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Tunisia’s Jews – a Letter to the Editor

July 3, 2007

Explanation: A week ago Sylvain Hayoun wrote an opinion piece in the Boulder Daily Camera criticizing one that Ida Audeh had written. The exchange was mostly about Israel. Ida claimed Israel is a failed state, Sylvain considers it a great success. In his argument Sylvain suggested that Tunisia, a place where I spent 2 1/2 years as a Peace Corps Volunteer, treated Jews badly, that he lived in a repressive environment. This did not correspond with the realities I experienced there. Below is my response.

Response Sylvain Hayoun’s Op Ed: Israel A Successful State:

There are some points Sylvain Hayoun makes in his response to Ida’s piece that are misleading.

The picture that he paints of Tunisia’s Jewish Community does not correspond to the realities I experienced there as a Peace Corps Volunteer 40 years ago.

There is a Jewish community in Tunisia. True, it is much smaller than in the past, but it still exists. Despite a somewhat despotic president (Ben Ali), Tunisians are a tolerant, urbane people whose Islam is a far cry from Saudi Wahhabism, Jews have lived among the Tunisian Arab majority for a long time with very few problems including after independence in 1956. Jewish institutions are protected by law, and perhaps even more importantly, anti-semitism is foreign to the spirit of most Tunisians.

Tunisian Jewry produced one of the more interesting liberal thinkers of the mid 20th Century and sociologist of French Colonialism – Albert Memmi. He is still alive and I had the pleasure of listening to an interview with him last November on the French radio where he suggested that charges of rampant anti-semitism in France are overstated. His book The Colonizer and the Colonized made an impression on me and in some ways it is a useful guide to understanding the Israeli-Palestinian conflict as well as Tunisian-French relations.

There is a beautiful synagogue in downtown Tunis – a few steps from where I taught at L’Institute Bourguiba des Langues Vivantes (an annex of the University of Tunis). One of the oldest synagogues in the world exists on the island of Djerba. In an attempt to terrorize Tunisia’s Jews and punish Tunisia for its tolerant policies, Djerba’s synagogue was blown up a few years ago by an Al Qaeda bomb attack, a both a tragedy and a vicious and politically stupid act. The entire nation rallied to rebuild it.

My very, very, very tolerant (tolerant to the foibles of two American young men in their 20s) landlord, Monsieur Cohen Salel was Jewish. His daughter has become an internationally renowned scholar. I knew and met frequently with Jews in Tunis and Sousse. Tunisian Jews were attracted to Zionism already and were torn between staying in Tunisia and leaving but were generally pulled more towards Paris than Tel Aviv.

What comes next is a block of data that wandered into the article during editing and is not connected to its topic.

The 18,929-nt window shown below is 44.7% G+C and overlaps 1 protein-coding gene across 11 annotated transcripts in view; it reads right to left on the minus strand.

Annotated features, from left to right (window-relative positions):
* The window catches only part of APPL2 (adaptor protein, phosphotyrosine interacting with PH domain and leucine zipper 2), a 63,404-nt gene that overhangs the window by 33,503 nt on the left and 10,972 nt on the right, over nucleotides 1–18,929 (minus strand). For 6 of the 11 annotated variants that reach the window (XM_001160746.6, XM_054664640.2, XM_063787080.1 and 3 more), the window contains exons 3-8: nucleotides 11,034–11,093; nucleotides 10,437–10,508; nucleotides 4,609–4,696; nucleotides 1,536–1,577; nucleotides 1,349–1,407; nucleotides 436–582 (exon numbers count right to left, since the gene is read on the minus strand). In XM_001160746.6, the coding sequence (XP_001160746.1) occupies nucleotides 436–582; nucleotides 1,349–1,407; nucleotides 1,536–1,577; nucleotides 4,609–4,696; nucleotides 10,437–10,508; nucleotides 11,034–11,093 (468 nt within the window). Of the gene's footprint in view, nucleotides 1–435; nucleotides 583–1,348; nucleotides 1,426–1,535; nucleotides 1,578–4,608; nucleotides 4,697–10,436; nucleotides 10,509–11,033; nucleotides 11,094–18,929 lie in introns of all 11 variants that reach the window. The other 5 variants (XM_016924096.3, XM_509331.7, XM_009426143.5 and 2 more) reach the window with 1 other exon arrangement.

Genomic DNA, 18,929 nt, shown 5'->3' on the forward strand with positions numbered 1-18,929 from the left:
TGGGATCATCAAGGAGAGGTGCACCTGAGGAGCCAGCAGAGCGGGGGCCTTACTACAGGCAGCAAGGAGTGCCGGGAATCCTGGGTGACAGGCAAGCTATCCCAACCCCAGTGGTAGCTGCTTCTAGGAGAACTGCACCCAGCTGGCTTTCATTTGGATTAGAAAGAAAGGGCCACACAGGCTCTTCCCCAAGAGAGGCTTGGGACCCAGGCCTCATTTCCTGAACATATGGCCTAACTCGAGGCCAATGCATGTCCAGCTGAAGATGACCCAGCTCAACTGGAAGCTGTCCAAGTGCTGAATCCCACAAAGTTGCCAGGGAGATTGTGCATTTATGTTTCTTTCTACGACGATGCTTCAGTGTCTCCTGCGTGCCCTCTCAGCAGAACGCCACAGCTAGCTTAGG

To suggest that Jews were driven out of Tunisia, or that they suffered from some systematic anti-semitism or discrimination is simply historically inaccurate. I can’t help thinking it little more than propaganda to so distort the Tunisian reality.

Many Jews did leave. They were leaving already in the 1960s. But, like in Algeria (where the separation and the history is far more tragic and violent), most Tunisian Jews did not leave to go to Israel. They went to France instead. Far more went with other North African Jews to Paris where there are whole neighborhoods of Tunisian Jews. Like Algeria’s Jews, those in Tunisia had, since the late 19th Century largely assimilated to French culture and to a considerable degree identified with French culture and as a logical extension to French Colonialism. When the period of French Colonialism ended in the 1950s many Tunisian Jews left. But to suggest they were forced out by oppression is overstating the case to a very considerable degree.

Many stayed and the years I lived there (late 1960s) the Tunisia’s Jews did very well and did not live in fear. Many of the Peace Corps Volunteers in the my group were Jewish. I can’t remember the number, never did a count but of 250 of us or so I think 25-30 were Jewish. None of us – to my knowledge – were ever discriminated against either as Americans or Jews. Just the opposite.

It is true that at the outbreak of the June 1967 Middle East War there was much rioting and that the British Embassy was burnt down, the US Embassy attacked and some Jewish shops were vandalized. The Jewish shopkeepers were compensated for their losses after calm was restored.

Jewry in the broader Arab world was caught in a historic vice between rising Arab Nationalism – which was seen throughout the region as a vehicle to achieve the dream of modernism and Zionism, the creation of a Jewish State. Tunisian Jews found themselves in a similar position, but of all the Arab countries that tried to limit the negative impacts of that historical collision, I believe Tunisia did about as good a job as any.

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